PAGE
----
You are currently browsing the monthly archive for October 2009.

So if you know me at all, you know that these two words are often on my tongue, usually followed somewhere with a question mark.   I continue to wrestle with the questions of justice and hope.  What is justice?  How are we involved in justice, and injustice?  How can we hope for justice in a world that seems inherently driven by greed, fear and complacency?  How can we continue to cultivate hope against overwhelming odds?  Really, I could go on and on.

I just got home from having coffee with two new friends, Jay and Michelle (www.hopeforthesold.com).  First, its refreshing to find that there are other people out there in the world worth knowing.  After university, when everyone scattered across the nation (or more accurately, everyone moved to Vancouver) and I came home to find most of my old friends are now in other places, I started wondering whether I would be spending a whole lot of time thinking through stuff on my own.  Which is tough for a person who processes best through discussion, such as myself.  Hence the need for this blog.  But clearly, this is a tangent.  Suffice it to say there are people out there, even in this area of Ontario, worth knowing.  And I’m gonna find them.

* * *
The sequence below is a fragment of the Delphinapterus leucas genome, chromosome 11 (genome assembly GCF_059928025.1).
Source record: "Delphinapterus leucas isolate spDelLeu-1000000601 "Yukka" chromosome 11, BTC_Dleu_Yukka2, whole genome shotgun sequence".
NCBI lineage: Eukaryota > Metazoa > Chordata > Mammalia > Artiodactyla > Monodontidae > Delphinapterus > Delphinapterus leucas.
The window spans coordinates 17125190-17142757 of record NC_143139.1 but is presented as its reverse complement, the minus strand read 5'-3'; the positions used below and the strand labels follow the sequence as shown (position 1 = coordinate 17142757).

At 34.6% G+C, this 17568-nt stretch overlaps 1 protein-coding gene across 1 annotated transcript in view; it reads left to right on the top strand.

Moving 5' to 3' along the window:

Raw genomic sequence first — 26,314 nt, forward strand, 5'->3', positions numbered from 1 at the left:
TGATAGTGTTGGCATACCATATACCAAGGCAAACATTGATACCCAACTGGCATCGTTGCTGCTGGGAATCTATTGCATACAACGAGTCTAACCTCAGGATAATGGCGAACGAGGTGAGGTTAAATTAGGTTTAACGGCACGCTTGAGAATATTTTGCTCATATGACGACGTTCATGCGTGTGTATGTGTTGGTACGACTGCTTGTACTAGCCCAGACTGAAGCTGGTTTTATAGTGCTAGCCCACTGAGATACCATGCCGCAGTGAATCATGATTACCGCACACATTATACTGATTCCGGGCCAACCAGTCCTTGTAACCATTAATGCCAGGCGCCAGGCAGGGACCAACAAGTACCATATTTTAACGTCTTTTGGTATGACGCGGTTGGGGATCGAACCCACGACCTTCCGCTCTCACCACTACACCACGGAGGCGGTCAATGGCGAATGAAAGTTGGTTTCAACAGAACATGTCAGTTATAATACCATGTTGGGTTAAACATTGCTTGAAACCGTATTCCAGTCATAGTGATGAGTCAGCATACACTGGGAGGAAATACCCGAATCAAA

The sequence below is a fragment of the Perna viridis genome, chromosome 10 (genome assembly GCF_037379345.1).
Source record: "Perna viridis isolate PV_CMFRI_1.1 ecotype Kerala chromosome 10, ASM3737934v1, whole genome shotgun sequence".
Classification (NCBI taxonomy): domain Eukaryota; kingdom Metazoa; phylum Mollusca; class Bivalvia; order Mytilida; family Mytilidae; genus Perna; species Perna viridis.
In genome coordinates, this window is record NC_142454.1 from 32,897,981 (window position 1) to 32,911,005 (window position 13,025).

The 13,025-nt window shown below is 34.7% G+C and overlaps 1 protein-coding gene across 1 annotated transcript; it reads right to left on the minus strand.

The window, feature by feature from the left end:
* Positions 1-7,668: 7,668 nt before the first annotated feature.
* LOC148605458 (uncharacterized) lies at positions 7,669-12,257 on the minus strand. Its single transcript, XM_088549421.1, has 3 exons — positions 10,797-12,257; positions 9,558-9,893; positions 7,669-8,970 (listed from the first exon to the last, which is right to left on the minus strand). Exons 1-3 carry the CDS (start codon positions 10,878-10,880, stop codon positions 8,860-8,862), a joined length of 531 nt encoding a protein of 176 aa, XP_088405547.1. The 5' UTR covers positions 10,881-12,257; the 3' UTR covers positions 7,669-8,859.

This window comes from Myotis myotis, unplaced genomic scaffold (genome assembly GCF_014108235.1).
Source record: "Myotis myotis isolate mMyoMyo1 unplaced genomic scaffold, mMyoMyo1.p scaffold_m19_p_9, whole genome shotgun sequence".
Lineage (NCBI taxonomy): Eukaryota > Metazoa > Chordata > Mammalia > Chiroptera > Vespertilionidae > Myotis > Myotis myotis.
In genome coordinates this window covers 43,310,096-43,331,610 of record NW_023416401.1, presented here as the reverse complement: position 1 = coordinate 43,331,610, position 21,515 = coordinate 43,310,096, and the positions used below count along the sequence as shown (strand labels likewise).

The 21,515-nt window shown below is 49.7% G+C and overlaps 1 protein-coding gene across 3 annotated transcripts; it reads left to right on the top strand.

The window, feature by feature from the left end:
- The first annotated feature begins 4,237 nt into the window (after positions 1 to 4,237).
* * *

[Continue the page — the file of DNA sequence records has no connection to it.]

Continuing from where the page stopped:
So Jay and Michelle are back recently from a cross-country road trip which took them from one place to another researching, interviewing and filming footage for a documentary they are putting out on human trafficking.

Say what?  Human trafficking – which I learned is the third (or maybe second now) largest industry in the world.  Next to weapons and drugs.  The buying and selling of human lives.